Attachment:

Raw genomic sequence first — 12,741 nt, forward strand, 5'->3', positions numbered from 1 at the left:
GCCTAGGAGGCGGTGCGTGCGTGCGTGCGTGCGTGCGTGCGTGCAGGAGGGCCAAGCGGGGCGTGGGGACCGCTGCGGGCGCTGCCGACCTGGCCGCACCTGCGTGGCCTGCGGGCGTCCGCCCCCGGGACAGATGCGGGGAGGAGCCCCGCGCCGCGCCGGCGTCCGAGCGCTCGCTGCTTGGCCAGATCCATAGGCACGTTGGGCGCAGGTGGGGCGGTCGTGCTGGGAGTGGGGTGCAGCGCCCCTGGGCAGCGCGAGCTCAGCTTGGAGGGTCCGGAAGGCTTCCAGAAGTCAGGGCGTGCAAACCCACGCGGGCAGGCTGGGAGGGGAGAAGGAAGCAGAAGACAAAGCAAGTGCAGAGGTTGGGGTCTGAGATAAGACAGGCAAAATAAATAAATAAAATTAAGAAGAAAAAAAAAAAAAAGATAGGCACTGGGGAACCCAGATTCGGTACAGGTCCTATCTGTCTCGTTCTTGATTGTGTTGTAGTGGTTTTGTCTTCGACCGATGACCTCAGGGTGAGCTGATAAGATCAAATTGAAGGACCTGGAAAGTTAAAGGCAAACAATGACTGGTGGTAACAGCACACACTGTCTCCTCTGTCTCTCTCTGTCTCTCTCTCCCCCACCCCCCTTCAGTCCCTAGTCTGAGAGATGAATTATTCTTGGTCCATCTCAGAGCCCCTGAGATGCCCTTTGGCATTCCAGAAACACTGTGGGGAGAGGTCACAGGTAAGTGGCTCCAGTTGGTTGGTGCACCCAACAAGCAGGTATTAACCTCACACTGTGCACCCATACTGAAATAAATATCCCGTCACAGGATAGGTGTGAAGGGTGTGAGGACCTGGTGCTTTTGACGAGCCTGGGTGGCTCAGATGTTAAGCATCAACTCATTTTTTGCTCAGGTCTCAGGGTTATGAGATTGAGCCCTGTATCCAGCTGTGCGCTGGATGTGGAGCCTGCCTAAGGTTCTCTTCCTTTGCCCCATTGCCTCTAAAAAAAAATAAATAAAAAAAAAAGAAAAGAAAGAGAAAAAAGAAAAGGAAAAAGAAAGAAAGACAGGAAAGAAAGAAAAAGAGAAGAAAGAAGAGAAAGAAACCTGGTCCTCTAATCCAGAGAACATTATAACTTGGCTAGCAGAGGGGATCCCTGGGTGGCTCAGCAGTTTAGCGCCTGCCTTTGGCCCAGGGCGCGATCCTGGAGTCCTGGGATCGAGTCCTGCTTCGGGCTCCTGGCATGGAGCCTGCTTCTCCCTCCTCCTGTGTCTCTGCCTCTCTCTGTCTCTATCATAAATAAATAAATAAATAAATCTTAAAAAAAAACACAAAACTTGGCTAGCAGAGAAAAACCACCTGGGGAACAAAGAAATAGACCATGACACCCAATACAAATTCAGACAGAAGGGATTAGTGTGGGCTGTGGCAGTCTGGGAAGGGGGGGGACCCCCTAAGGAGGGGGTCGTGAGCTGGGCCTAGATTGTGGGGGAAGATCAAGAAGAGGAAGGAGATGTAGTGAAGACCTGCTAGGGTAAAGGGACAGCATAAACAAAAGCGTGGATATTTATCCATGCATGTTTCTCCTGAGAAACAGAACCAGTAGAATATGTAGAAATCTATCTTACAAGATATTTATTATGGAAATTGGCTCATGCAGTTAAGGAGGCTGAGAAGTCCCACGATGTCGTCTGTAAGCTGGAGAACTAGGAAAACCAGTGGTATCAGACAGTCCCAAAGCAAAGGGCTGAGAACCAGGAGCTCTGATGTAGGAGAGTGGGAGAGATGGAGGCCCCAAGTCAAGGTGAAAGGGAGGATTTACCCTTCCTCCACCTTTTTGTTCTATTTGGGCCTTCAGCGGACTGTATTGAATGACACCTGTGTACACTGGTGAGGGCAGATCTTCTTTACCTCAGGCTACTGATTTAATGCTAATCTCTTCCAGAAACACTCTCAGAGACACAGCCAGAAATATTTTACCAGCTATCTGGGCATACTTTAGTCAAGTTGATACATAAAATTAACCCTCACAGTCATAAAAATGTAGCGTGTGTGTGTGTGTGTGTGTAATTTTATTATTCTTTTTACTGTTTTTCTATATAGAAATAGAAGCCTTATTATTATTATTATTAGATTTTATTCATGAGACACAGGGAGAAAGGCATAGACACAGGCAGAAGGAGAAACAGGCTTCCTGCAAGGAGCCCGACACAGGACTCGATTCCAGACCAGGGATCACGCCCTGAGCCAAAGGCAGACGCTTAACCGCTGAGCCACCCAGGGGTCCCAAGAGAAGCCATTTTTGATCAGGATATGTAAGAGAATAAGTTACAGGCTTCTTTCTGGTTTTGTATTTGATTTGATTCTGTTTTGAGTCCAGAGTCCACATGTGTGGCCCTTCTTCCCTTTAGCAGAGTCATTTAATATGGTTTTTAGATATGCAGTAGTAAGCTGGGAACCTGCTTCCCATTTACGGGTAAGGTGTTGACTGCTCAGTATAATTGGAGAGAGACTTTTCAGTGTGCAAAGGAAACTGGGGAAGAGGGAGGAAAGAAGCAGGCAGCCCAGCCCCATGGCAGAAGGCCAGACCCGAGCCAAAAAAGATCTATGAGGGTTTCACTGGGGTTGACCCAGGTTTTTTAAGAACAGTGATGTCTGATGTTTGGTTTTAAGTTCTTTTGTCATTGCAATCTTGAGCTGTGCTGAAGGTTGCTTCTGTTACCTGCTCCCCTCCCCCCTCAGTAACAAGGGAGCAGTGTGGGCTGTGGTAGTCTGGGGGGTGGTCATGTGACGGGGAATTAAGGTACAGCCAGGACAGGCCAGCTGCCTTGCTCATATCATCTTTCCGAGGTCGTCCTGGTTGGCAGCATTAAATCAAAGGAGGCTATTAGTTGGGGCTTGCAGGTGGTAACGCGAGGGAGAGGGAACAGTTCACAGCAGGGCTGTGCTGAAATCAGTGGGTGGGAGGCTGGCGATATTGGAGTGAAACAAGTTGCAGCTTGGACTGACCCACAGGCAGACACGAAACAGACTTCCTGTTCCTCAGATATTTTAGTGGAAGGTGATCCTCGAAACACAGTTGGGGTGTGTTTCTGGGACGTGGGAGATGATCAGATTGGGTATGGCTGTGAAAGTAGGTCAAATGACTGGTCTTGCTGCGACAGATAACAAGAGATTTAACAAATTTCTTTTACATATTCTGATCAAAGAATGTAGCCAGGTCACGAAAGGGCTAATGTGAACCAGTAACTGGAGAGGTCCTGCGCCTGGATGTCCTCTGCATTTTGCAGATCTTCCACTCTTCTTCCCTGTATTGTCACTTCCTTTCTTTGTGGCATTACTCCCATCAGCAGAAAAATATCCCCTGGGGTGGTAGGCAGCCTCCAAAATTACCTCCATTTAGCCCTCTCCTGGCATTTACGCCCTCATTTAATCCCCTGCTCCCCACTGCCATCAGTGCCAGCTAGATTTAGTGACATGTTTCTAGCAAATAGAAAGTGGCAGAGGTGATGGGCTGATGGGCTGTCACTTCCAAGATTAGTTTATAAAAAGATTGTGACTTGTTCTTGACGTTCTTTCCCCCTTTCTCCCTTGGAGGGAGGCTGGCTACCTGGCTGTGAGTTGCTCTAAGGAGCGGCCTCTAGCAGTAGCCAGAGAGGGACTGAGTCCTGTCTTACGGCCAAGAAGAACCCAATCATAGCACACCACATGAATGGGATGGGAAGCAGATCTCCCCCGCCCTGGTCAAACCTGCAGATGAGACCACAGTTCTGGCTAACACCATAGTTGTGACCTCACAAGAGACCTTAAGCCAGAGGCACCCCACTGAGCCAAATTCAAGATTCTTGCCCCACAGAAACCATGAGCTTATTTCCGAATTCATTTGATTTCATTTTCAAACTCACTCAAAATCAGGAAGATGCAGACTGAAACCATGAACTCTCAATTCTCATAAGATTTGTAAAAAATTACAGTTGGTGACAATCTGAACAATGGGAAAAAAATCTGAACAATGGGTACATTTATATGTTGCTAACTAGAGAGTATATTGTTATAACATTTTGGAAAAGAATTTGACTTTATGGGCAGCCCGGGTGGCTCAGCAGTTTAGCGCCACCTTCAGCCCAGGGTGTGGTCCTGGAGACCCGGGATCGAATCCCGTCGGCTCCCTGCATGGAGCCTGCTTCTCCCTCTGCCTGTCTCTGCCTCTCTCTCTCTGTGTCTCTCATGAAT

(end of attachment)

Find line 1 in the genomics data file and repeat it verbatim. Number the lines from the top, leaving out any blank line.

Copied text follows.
Raw genomic sequence first — 12,741 nt, forward strand, 5'->3', positions numbered from 1 at the left: